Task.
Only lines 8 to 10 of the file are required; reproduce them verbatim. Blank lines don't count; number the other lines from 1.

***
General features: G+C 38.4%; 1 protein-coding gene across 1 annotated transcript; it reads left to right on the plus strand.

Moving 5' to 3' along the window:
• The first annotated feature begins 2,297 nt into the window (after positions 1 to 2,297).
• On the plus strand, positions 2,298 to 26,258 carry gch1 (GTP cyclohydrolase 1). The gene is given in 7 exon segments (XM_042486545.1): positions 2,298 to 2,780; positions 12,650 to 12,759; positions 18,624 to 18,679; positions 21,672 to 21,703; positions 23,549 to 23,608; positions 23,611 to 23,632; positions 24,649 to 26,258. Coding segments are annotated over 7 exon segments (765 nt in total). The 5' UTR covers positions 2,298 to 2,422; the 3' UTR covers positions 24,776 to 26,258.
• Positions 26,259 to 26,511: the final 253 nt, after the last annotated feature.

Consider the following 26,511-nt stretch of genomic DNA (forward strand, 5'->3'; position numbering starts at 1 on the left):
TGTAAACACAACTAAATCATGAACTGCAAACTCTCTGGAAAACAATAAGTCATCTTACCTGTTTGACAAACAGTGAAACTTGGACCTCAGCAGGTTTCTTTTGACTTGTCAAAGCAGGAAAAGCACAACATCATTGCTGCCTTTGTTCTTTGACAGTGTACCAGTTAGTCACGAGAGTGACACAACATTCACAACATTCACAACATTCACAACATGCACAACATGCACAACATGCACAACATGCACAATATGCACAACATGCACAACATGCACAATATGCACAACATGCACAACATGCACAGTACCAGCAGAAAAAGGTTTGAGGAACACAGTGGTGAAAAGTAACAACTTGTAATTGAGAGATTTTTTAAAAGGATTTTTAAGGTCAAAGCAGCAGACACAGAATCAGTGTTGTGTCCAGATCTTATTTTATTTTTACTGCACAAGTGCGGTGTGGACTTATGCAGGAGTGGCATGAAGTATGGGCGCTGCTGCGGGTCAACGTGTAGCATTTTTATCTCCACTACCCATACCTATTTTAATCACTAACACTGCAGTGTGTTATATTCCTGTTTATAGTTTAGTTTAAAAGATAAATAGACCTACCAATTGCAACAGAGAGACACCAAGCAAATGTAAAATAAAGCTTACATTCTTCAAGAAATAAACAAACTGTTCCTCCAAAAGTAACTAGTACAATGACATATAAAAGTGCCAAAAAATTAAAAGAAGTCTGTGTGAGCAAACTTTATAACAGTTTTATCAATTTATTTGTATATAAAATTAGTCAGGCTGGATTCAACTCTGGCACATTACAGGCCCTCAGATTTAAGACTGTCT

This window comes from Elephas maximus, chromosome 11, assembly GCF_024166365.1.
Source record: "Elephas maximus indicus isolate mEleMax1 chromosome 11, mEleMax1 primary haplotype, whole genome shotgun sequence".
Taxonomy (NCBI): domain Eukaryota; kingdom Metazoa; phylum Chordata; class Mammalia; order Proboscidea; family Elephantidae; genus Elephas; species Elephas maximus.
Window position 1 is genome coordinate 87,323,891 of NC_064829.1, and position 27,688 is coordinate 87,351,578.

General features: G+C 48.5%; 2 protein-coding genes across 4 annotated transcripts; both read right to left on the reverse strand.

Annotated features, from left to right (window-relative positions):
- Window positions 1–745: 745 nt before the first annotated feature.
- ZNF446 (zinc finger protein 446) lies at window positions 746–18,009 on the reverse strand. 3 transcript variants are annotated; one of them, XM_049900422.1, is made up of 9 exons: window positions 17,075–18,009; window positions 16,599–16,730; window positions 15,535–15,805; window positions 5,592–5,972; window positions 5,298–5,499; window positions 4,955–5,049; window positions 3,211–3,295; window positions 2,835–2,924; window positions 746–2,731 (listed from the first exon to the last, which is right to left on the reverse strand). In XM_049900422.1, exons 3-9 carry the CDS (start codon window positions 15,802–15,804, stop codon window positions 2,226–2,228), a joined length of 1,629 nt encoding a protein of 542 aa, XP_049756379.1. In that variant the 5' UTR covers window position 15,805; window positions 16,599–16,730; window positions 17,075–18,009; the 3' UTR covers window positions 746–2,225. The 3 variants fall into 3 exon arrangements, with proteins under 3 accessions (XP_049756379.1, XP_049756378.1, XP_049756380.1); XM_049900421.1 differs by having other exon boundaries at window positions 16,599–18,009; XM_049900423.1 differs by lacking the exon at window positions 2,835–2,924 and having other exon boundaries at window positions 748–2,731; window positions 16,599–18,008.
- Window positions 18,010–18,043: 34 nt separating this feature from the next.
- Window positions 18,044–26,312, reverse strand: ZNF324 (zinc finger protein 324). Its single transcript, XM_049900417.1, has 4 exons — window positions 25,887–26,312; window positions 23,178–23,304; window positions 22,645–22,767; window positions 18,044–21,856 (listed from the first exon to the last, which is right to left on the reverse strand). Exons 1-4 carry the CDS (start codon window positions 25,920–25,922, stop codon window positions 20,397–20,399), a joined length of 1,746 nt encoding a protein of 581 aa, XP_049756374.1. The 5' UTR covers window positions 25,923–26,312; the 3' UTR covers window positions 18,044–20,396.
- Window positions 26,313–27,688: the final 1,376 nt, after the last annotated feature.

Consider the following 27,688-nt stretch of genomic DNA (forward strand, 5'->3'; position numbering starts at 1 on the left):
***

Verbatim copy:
This window comes from Elephas maximus, chromosome 11, assembly GCF_024166365.1.
Source record: "Elephas maximus indicus isolate mEleMax1 chromosome 11, mEleMax1 primary haplotype, whole genome shotgun sequence".
Taxonomy (NCBI): domain Eukaryota; kingdom Metazoa; phylum Chordata; class Mammalia; order Proboscidea; family Elephantidae; genus Elephas; species Elephas maximus.